Home5G5G is a ‘brute force’ tech without machine learning – in the industrial sector, at least

5G is a ‘brute force’ tech without machine learning – in the industrial sector, at least

The telecoms industry must get a handle on machine learning if it is to make advanced LTE and 5G communications feasible in industrial settings. This was the conclusion of a presentation by Cambridge Consultants at URLLC 2018 in London last week, an event focused on ultra-reliable, low-latency communications (URLLC), the most advanced strand of the new 5G system.

“There are amazing new technologies available today. 5G and IoT are two. These technologies will radically transform industries that make deep use of them,” said Derek Long, head of telecoms and mobile at the UK-headquartered consultancy, which is focused on making latest technologies feasible for commercial application.

The rising interest in the industrial sector from technology companies, including traditional IT firms, OT automation specialists, and, belatedly, a telecoms industry seeking use cases for 5G technologies. A glut of industrial IoT platforms are now available to industrial sectors, notably manufacturing, energy and utilities, and transport and logistics.

Industrial IoT for such applications as asset monitoring, predictive maintenance, and plant optimisation will make use of the full 5G system, as defined in the latest 5G NR specifications, comprising enhanced mobile broadband (eMBB) and massive machine type communications (mMTC), as well as URLLC.

The traffic generated on these new industrial IoT platforms, at the crossover of IT and OT operations, is “quite similar” to that in wide-area networking, noted Long. “It might be more granular, but it is similar – with large file downloads and large numbers of devices, or sensors, providing small amounts of data.”

Derek Long – machine learning is required if ultra-reliable 5G is to succeed with industry

The difference comes with the crucial control information in industrial set-ups, around robots and devices on the factory floor. This cannot be served by traditional wide-area networking, said Long. “The one-size-fits-all approach to the communications network is not the optimal solution.”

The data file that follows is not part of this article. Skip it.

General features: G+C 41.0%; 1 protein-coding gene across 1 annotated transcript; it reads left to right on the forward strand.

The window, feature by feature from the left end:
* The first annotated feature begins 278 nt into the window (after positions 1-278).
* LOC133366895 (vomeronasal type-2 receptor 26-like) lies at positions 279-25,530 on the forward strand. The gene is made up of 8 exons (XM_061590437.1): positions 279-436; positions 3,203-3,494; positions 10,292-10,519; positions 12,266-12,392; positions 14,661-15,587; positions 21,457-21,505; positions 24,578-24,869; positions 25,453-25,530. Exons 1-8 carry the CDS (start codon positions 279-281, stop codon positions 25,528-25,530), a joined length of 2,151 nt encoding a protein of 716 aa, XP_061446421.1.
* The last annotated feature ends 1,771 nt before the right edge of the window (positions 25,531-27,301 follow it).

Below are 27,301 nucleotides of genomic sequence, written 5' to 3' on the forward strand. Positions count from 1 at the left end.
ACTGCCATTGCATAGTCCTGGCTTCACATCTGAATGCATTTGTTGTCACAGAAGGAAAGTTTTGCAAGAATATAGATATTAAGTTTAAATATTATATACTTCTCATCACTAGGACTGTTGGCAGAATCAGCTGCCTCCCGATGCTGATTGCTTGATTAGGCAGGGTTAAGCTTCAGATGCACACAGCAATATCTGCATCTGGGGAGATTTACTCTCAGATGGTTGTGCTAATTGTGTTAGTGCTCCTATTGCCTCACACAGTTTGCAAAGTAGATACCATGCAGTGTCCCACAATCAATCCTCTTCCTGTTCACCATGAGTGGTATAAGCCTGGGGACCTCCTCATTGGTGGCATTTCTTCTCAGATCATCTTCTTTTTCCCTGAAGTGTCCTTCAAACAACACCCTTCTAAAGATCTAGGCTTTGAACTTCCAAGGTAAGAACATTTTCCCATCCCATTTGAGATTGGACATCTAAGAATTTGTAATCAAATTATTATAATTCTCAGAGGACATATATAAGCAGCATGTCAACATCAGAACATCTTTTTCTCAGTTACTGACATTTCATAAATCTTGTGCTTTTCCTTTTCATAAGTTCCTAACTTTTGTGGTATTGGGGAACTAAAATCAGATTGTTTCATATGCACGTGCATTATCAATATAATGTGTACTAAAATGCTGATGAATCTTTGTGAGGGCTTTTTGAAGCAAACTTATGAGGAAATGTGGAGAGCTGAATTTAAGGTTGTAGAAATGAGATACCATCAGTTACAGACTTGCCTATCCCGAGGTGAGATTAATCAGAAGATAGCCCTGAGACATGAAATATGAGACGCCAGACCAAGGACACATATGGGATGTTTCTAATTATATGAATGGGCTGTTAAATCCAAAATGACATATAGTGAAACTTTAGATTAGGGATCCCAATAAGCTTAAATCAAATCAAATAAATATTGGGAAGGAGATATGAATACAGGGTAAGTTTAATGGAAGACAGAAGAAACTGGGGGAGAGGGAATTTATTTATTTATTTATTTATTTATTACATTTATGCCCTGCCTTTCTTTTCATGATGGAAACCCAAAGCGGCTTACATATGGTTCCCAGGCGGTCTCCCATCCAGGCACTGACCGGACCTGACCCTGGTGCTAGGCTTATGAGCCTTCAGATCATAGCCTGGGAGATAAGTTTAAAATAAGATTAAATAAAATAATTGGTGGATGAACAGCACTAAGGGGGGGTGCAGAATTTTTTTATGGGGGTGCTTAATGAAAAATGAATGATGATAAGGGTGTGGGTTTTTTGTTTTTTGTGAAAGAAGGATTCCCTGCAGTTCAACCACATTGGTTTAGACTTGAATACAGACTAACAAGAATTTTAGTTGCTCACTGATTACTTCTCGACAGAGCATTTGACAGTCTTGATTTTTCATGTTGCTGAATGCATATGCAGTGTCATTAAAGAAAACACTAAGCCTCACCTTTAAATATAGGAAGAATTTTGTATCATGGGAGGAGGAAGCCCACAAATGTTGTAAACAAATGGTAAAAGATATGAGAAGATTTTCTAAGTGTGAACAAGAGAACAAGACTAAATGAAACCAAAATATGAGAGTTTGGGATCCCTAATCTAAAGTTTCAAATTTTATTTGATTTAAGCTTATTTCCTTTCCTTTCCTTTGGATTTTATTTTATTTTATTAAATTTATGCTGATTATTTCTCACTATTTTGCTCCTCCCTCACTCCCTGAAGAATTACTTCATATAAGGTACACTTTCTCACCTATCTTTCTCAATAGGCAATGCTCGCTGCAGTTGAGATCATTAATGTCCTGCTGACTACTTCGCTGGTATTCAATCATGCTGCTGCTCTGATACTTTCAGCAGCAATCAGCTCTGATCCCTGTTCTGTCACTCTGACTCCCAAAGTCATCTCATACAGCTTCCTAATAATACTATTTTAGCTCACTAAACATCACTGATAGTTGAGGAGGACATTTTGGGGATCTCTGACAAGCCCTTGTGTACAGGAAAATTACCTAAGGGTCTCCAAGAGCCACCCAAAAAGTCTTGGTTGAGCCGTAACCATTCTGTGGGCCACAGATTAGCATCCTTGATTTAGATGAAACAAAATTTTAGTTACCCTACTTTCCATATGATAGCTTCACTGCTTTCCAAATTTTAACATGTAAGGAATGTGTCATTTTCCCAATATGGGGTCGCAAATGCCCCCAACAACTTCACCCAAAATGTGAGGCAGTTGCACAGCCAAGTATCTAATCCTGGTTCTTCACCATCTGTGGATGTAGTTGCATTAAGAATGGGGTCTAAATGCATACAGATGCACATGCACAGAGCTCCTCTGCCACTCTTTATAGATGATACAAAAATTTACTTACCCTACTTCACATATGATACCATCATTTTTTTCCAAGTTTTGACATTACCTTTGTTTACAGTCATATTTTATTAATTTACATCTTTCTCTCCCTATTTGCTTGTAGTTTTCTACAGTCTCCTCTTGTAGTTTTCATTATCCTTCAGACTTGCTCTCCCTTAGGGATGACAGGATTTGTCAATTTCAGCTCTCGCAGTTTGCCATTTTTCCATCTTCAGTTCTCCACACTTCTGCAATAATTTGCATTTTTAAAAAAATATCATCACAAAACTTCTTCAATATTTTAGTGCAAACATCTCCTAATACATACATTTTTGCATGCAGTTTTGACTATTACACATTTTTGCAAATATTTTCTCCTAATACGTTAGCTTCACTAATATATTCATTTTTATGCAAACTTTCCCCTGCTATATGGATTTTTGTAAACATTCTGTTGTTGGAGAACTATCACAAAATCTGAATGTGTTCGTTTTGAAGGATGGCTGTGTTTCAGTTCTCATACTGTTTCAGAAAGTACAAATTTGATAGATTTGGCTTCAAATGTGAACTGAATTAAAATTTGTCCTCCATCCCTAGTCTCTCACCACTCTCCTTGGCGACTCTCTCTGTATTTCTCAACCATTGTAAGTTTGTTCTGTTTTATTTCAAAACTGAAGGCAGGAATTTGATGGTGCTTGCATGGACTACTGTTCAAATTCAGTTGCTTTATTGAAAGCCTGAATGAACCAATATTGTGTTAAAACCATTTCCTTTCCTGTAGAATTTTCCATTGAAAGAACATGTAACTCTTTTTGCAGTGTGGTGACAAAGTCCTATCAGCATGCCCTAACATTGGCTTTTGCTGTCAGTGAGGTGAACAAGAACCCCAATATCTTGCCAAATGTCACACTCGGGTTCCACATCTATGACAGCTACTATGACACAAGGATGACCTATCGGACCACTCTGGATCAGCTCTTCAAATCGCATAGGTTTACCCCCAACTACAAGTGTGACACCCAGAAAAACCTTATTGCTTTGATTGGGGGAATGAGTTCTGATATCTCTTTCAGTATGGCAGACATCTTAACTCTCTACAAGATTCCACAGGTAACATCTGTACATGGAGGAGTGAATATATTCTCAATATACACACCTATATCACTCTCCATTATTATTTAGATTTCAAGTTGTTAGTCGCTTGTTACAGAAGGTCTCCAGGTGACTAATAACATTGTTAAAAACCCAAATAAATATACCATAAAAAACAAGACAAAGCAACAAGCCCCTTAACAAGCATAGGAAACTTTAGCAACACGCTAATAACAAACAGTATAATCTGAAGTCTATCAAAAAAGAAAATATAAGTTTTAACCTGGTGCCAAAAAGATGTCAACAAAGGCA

The safety and security of communications networks, and the data they carry and systems they control, is critical. To date, this has been resolved to an extent with the application of “brute force”, he said, through techniques like deterministic scheduling and routing, and by employing large numbers of high-powered cell sites with.

But such measures have been taken case-by-case, and have tended to require significant resources in terms of energy and expertise. “The question is how scalable that approach is, really? Because it takes lots of power and equipment, and the guarantee that’s given is a planned guarantee, rather than an actual guarantee,” said Long.

This is where machine learning comes in, particularly with the kind of big data volumes served up in URLLC scenarios. Long outlined six areas for machine learning in telecoms: in customer care, radio network optimisation, core network management, network security, operations management, and application support.

He focused on its application in the radio access (RAN) and core network at URLLC 2018. The complexity of the radio network, in particular, is spiralling out of control; performance parameters at 5G cell sites are in the “thousands”, he said, compared to just “hundreds” with old 2G stations.

The challenge for industrialists is to guarantee a “minimum level of quality of experience” in the network, rather than a “best-effort performance,” which is possible with machine learning techniques.

At the same time, the core network is under a “huge amount of disruption” from initiatives like network slicing to virtualisation. “There are a huge number of things intended to break up the core network and provide a more active amount of functionality,” said Long.

While network virtualisation increases complexity on an industrial level – as network software functions are “broken up among many vendors”, raising the need for cooperation, integration and testing – it also presents a “great opportunity to fine-tune the network” to the meet the specific requirements of the industrial sector, operative and application.

“It has to be done on an automatic basis for this to be intelligent. An example with WAN is to decide where to locate the application functionality –- on the device at the edge, or centrally in the cloud – and balance latency and throughput against cost,” said Long.

The point, in the end, is URLLC networking in industrial scenarios will provide the foundation for efficient machine learning implementations, and machine learning is the only way for industrialists to make sense of the chaos of URLLC in terms of control data.

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